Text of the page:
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View swayze's profile

Building a drum for a drum sander?

by swayze
posted 03-13-2010 07:24 PM


17 replies so far

View PaulfromVictor's profile

PaulfromVictor

228 posts in 3910 days


#1 posted 03-13-2010 07:37 PM

View Daren Nelson's profile

Daren Nelson

767 posts in 4470 days


#2 posted 03-13-2010 07:44 PM

A hole saw.

View mikedrums's profile

mikedrums

102 posts in 3601 days


#3 posted 03-13-2010 07:45 PM

Are you talking about cutting a bunch of circles from mdf or plywood, in order to glue them all together to form a long cylinder?
If that’s the case, a hole saw could crank out the roughs pretty quickly. Then you could use a circle jig with a router to finish them all, or ONE for use as a template. Use the template and a pattern bit (straight bit with a flush bearing) to cut out the rest.

View JasonWagner's profile

JasonWagner

527 posts in 3745 days


#4 posted 03-13-2010 07:58 PM

Most plans suggest the drill press type circle cutter. circle cutter

I’ve seen that the final shaping can be done when the sander is put together. You run a board with sandpaper on it under the drum and it flattens it parallel to the bed.

-- some day I hope to have enough clamps to need a clamp cart!

View swayze's profile

swayze

97 posts in 3653 days


#5 posted 03-13-2010 08:02 PM

Thanks for ideas guys. Never even thought of the hole saw. I have a a circle cutting template for my router but I don’t think it can go that small. But I could build a jig for it and that would be easy and give me clean circles. Thanks for waking my brain up!!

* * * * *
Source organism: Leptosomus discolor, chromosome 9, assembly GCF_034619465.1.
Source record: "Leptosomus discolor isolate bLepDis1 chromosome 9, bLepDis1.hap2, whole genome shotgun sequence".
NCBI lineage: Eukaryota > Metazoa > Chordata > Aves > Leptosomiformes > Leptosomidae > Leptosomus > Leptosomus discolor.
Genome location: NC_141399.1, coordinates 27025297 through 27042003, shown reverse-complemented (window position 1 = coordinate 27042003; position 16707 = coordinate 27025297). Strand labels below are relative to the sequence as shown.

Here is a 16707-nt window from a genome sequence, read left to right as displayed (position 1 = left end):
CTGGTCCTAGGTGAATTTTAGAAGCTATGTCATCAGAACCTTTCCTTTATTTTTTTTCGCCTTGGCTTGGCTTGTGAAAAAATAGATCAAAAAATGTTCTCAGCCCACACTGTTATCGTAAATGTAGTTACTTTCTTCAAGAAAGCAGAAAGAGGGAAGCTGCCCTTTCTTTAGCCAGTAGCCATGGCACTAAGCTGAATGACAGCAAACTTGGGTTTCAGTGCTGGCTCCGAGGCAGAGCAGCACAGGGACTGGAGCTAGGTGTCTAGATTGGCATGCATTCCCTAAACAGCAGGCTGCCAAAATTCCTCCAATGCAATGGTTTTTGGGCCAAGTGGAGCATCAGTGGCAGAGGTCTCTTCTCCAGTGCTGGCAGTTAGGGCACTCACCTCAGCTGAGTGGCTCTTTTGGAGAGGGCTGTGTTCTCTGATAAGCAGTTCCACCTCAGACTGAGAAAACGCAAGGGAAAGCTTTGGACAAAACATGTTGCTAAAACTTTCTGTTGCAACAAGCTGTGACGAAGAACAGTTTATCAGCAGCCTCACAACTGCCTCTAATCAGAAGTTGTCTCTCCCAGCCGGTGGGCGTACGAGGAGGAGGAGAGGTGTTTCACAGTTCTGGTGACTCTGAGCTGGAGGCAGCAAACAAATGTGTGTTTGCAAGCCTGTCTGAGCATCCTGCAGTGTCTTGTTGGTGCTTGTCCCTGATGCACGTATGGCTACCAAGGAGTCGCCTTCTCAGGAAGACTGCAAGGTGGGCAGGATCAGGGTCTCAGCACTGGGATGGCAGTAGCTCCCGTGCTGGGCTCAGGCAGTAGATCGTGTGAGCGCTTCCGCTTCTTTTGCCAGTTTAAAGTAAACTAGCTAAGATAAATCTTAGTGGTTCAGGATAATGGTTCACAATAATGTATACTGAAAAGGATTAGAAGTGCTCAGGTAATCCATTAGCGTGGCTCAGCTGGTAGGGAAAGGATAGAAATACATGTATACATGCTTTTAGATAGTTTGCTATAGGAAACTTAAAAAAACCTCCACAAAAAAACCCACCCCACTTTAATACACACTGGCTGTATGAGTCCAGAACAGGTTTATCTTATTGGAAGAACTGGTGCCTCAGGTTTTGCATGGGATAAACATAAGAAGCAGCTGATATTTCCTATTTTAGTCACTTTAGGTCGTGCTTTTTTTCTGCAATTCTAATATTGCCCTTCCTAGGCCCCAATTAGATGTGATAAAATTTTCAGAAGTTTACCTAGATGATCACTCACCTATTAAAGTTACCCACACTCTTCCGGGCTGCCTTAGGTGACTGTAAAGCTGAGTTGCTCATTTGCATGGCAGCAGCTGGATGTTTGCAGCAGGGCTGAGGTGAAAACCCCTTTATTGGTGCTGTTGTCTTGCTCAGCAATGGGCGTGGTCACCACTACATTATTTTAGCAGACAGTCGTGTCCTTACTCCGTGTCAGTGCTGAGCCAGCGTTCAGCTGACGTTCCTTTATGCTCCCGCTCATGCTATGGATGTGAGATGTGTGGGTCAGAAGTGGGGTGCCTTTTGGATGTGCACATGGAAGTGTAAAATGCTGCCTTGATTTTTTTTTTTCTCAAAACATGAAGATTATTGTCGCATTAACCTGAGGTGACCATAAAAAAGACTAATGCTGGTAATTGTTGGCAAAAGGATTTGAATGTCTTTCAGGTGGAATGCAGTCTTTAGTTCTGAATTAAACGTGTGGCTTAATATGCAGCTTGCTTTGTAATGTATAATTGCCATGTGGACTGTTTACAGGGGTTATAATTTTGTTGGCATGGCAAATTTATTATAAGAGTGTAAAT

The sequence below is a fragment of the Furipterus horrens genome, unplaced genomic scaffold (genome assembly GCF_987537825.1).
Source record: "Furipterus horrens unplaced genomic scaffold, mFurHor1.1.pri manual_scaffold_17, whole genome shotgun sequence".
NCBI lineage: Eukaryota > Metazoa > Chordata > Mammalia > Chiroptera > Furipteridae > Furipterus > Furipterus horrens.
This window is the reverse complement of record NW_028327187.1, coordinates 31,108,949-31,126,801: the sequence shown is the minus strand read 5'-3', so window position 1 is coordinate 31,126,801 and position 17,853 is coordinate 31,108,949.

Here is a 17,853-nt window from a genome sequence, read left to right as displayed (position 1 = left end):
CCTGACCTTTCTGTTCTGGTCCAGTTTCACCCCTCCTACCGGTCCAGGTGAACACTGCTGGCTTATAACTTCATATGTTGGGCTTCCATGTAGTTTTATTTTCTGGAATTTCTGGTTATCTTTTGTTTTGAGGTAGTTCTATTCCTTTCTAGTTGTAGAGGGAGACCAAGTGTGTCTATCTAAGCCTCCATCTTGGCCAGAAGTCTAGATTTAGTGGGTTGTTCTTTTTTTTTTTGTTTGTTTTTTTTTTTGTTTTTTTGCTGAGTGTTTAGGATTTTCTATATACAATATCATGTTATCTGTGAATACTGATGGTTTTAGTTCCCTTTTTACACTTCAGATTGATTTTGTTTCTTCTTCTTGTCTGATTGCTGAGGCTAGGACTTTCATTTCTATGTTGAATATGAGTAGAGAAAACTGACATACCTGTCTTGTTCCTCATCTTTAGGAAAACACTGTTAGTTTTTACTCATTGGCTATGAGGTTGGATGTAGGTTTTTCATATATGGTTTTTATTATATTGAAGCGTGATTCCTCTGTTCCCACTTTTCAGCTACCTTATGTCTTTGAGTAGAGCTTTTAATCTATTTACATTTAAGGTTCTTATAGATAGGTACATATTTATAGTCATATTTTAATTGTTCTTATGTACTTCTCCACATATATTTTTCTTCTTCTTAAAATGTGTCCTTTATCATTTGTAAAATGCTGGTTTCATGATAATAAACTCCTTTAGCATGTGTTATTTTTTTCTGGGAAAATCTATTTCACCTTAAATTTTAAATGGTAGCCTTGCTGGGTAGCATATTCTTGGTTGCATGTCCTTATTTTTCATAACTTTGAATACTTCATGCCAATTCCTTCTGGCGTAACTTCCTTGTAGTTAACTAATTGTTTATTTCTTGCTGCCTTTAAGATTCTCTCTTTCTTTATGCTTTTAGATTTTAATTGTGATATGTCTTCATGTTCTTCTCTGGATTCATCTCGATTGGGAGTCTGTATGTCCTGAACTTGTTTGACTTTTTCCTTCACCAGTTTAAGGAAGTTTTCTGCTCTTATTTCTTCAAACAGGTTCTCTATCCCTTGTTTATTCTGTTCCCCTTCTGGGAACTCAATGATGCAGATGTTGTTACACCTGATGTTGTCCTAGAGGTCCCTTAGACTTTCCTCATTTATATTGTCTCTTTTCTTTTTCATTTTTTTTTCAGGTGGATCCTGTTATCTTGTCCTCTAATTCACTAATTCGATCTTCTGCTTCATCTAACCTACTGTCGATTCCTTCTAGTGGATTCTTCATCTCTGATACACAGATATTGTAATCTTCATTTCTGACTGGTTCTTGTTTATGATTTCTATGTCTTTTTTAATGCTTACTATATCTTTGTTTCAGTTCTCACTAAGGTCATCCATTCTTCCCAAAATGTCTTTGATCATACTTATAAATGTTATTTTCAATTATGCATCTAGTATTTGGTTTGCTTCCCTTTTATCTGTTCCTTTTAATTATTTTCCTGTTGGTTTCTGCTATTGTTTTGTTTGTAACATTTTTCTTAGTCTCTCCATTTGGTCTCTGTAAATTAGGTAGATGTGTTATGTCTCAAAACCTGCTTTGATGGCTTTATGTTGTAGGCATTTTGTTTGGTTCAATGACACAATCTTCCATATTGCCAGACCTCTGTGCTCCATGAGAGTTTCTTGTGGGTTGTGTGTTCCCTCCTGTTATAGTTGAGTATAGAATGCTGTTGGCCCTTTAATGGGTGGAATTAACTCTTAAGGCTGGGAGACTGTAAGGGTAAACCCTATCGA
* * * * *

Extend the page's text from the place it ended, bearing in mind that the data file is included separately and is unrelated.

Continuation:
View swayze's profile

swayze

97 posts in 3653 days


#6 posted 03-13-2010 08:03 PM

Also is there any reason most guys are using MDF instead plywood when making these circles?

View Ger21's profile

Ger21

1089 posts in 3696 days


#7 posted 03-13-2010 08:19 PM

The circle cutter that Jason mentioned will cut much faster, and cleaner, than a hole saw. But you can’t use it over 250rpm. I’ve tried, and the chuck on the drill press would always come loose. But at 250rpm, it works great. Personally, I’d cut them on my CNC Router. :-)

-- Gerry, http://www.thecncwoodworker.com/index.html http://www.jointcam.com

View richgreer's profile

richgreer

4541 posts in 3639 days


#8 posted 03-13-2010 08:27 PM

Building a V sander is on my list. I’ve thought about it quite a bit but I have not really done anything yet.

I’ve got this idea about making some end caps for a piece of 4 inch pvc pipe and using the pvc for my drum. It seems like the surface of the pvc would be a better surface to work with.